I have a Buy investment rating for Tesla, Inc.'s (NASDAQ:TSLA) shares.
I previously discussed TSLA's stock split and target price changes with my prior September 7, 2022 update for the company. In that article, I determined that "the implied upside (+13%) for TSLA's shares as per the consensus price target isn't very attractive" at that point in time. However, Tesla's shares have dropped by a substantial 33% following the publication of my earlier write-up, and this has prompted me to provide an update of my thoughts on Tesla with this latest article.
Specifically, I focus on Tesla's near-term stock price underperformance, its five-year or medium term growth prospects, and the stock's valuation in the current write-up.
TSLA's shares have underperformed in the past month or so. However, if one looks beyond the near-term headwinds, Tesla is expected to stay as a fast growing company in the coming five years based on the future CAGRs for its key financial metrics. Also, Tesla's valuations have returned to reasonably appealing levels considering its forward P/E multiple of 33.8 times now. After comparing TSLA's five-year outlook with its current valuations, I choose to upgrade my investment rating on TSLA from a Hold previously to a Buy now.
Tesla's recent share price performance has been poor in both absolute and relative terms. Since the company reported its Q3 2022 financial results on October 19, 2022 after trading hours, TSLA's stock price has fallen by -17.7%. In the same time frame, the broader stock market as represented by the S&P 500 rose by +9.0%.
TSLA's key headline metric, Q3 2022 earnings per share or EPS of $1.05 came in +5% above the sell-side analysts' consensus forecast of $1.00. But the company's above-expectations third quarter bottom line was not the key metric that investors focused on, as seen with Tesla's stock price performance following its results announcement.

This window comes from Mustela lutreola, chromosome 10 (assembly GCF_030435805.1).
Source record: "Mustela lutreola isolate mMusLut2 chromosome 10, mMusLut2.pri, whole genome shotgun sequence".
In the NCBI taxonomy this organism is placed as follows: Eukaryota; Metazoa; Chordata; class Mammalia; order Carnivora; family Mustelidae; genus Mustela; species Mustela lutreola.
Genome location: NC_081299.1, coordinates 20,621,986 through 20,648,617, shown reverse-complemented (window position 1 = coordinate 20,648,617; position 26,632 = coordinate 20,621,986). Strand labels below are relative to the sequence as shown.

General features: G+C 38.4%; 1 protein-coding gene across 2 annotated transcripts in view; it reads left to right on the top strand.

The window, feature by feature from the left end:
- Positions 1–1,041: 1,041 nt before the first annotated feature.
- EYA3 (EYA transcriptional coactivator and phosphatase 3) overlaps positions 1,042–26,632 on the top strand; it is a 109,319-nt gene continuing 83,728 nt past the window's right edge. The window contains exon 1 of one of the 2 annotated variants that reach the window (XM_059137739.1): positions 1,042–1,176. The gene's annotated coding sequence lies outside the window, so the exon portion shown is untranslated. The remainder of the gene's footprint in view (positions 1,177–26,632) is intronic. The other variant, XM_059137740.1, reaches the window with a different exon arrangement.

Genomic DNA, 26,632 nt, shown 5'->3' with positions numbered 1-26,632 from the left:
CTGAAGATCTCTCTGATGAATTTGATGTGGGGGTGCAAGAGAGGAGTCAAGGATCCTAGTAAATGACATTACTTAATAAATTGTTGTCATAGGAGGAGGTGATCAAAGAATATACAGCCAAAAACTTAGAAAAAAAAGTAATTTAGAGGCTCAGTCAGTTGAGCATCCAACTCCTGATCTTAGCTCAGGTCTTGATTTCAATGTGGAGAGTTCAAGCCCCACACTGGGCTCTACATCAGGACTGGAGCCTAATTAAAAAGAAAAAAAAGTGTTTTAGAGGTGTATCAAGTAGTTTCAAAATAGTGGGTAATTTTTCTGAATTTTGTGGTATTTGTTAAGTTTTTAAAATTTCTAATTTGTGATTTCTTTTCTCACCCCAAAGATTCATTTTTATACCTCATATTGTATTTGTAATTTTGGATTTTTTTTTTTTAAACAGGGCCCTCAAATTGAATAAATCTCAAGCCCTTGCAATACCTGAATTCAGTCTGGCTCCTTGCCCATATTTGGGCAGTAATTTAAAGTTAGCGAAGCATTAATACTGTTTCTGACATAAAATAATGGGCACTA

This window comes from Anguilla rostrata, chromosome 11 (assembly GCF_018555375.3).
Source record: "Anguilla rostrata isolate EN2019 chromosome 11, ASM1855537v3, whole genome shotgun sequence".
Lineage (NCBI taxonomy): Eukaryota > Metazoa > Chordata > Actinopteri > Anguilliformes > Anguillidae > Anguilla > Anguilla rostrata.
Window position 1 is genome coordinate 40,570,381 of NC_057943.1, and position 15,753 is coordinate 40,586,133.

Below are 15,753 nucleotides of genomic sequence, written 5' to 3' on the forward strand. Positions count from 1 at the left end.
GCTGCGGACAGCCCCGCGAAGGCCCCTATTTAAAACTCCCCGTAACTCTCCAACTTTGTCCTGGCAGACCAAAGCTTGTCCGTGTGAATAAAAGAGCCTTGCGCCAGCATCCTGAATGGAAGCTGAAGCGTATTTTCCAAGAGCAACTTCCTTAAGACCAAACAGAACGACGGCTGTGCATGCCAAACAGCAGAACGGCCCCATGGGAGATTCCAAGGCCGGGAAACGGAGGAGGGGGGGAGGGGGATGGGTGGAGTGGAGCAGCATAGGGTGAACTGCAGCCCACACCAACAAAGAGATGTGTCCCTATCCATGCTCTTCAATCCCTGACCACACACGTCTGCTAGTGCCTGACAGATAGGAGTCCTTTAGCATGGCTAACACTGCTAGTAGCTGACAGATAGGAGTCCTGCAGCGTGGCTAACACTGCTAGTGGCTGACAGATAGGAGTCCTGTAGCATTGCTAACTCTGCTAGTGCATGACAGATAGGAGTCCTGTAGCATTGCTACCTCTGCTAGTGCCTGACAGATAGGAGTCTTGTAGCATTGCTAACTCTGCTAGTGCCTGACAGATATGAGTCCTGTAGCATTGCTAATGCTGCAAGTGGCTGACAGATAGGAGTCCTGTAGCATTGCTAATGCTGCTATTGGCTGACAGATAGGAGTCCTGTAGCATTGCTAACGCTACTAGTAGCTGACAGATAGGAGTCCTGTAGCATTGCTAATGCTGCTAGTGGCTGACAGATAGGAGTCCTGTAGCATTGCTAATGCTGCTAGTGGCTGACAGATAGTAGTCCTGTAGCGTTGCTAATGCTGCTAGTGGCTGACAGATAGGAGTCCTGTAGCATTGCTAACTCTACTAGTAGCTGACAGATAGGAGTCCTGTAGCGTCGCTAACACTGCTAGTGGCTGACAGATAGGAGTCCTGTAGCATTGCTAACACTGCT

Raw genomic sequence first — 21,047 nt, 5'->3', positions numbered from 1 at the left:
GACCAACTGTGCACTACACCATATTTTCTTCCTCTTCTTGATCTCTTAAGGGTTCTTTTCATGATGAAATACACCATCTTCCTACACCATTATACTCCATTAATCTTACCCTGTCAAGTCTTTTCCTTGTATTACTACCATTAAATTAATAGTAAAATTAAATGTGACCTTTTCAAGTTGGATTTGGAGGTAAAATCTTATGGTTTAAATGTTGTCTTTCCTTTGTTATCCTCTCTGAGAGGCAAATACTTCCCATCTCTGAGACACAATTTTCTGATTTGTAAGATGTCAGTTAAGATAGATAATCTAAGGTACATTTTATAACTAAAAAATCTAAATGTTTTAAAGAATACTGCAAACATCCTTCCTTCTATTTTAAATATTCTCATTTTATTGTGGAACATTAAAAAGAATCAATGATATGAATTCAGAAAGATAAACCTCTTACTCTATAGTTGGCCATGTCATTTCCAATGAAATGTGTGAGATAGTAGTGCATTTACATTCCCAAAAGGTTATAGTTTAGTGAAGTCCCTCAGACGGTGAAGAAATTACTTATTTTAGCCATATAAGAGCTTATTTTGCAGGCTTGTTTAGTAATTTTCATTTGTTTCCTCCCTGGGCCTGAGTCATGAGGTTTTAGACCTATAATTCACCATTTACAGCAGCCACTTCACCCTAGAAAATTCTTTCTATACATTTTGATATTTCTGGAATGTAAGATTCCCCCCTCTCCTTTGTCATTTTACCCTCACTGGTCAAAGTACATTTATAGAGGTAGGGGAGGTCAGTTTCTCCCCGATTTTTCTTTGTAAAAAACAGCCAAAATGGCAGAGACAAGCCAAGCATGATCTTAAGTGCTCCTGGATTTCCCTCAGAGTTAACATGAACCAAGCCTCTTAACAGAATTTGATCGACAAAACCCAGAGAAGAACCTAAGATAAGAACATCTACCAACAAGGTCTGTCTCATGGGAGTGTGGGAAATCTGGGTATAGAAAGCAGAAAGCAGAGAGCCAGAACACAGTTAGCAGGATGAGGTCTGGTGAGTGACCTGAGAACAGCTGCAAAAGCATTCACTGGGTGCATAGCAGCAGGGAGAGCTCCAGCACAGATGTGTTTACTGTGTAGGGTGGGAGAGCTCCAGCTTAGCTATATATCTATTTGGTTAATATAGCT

Instead, Tesla's automotive gross profit margin was the metric that really mattered for investors.
Adjusting for Zero Emission Vehicle or ZEV credits, the non-GAAP adjusted automotive gross profit margin for TSLA contracted by -200 basis points from 28.8% in Q3 2021 to 26.8% for Q3 2022. Tesla's actual third quarter non-GAAP adjusted gross margin also turned out to be -0.6 percentage points lower than the analysts' consensus gross margin estimate of 27.4% based on data obtained from S&P Capital IQ.
Looking at TSLA's stock price performance since the earning's announcement, it is very clear that the company's third quarter automotive gross margin was a major disappointment for investors.
The two near-term catalysts that investors will be watching out for are stronger-than-expected vehicle demand as indicated by deliveries, and better-than-expected profitability at the gross margin level.
Tesla's stock has performed poorly in the last month or so. One major factor is TSLA's lower-than-expected automotive gross margin, which I highlighted in the preceding section. The other significant factor is the market's concerns about the company's ability to maintain a healthy pace of vehicle sales in a challenging economic environment. The company acknowledged at its most recent Q3 2022 earnings briefing that the Chinese and European economies are under pressure.
In the next section, I analyze if it is likely that Tesla can realize both of the above-mentioned catalysts in the short term.
My prediction is that Tesla's performance will be mixed in the short term, with a recovery in the company's automotive gross margin being negated by lower-than-expected vehicle deliveries.
On the negative side of things, TSLA's vehicle deliveries in the upcoming quarters might come in below expectations.
Tesla mentioned at its most recent quarterly investors call that the company's 2022 vehicle deliveries are expected to come in "just under 50% growth due to an increase in the cars in transit" as a result of "limits on outbound logistics capacity which we didn’t anticipate."
Apart from issues relating to logistics, other factors such as weak consumer demand in view of poor economic growth, and consumers holding off new purchases in anticipation of potential tax credits for 2023 are likely to result in weaker-than-expected vehicle deliveries for Tesla in Q4 2022.
On the positive side of things, I expect Tesla's automotive gross margin to improve in the fourth quarter of 2022 and beyond.